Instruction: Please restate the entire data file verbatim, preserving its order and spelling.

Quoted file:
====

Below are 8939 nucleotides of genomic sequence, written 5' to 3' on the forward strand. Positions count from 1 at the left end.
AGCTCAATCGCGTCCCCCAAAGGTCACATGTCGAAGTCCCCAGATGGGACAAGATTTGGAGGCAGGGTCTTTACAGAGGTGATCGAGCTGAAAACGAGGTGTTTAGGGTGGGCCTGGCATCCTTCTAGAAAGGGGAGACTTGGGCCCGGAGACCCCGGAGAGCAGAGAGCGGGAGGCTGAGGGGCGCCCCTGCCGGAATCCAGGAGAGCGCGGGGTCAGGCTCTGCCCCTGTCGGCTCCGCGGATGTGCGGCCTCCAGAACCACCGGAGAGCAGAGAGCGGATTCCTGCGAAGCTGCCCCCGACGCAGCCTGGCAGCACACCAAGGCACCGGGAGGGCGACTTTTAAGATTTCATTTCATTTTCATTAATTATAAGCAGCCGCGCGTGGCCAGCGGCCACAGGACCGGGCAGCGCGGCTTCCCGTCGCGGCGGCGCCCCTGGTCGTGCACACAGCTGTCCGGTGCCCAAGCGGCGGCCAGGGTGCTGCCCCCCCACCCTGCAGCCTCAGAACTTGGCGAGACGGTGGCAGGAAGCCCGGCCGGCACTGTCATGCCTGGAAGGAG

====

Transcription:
Below are 8939 nucleotides of genomic sequence, written 5' to 3' on the forward strand. Positions count from 1 at the left end.
AGCTCAATCGCGTCCCCCAAAGGTCACATGTCGAAGTCCCCAGATGGGACAAGATTTGGAGGCAGGGTCTTTACAGAGGTGATCGAGCTGAAAACGAGGTGTTTAGGGTGGGCCTGGCATCCTTCTAGAAAGGGGAGACTTGGGCCCGGAGACCCCGGAGAGCAGAGAGCGGGAGGCTGAGGGGCGCCCCTGCCGGAATCCAGGAGAGCGCGGGGTCAGGCTCTGCCCCTGTCGGCTCCGCGGATGTGCGGCCTCCAGAACCACCGGAGAGCAGAGAGCGGATTCCTGCGAAGCTGCCCCCGACGCAGCCTGGCAGCACACCAAGGCACCGGGAGGGCGACTTTTAAGATTTCATTTCATTTTCATTAATTATAAGCAGCCGCGCGTGGCCAGCGGCCACAGGACCGGGCAGCGCGGCTTCCCGTCGCGGCGGCGCCCCTGGTCGTGCACACAGCTGTCCGGTGCCCAAGCGGCGGCCAGGGTGCTGCCCCCCCACCCTGCAGCCTCAGAACTTGGCGAGACGGTGGCAGGAAGCCCGGCCGGCACTGTCATGCCTGGAAGGAG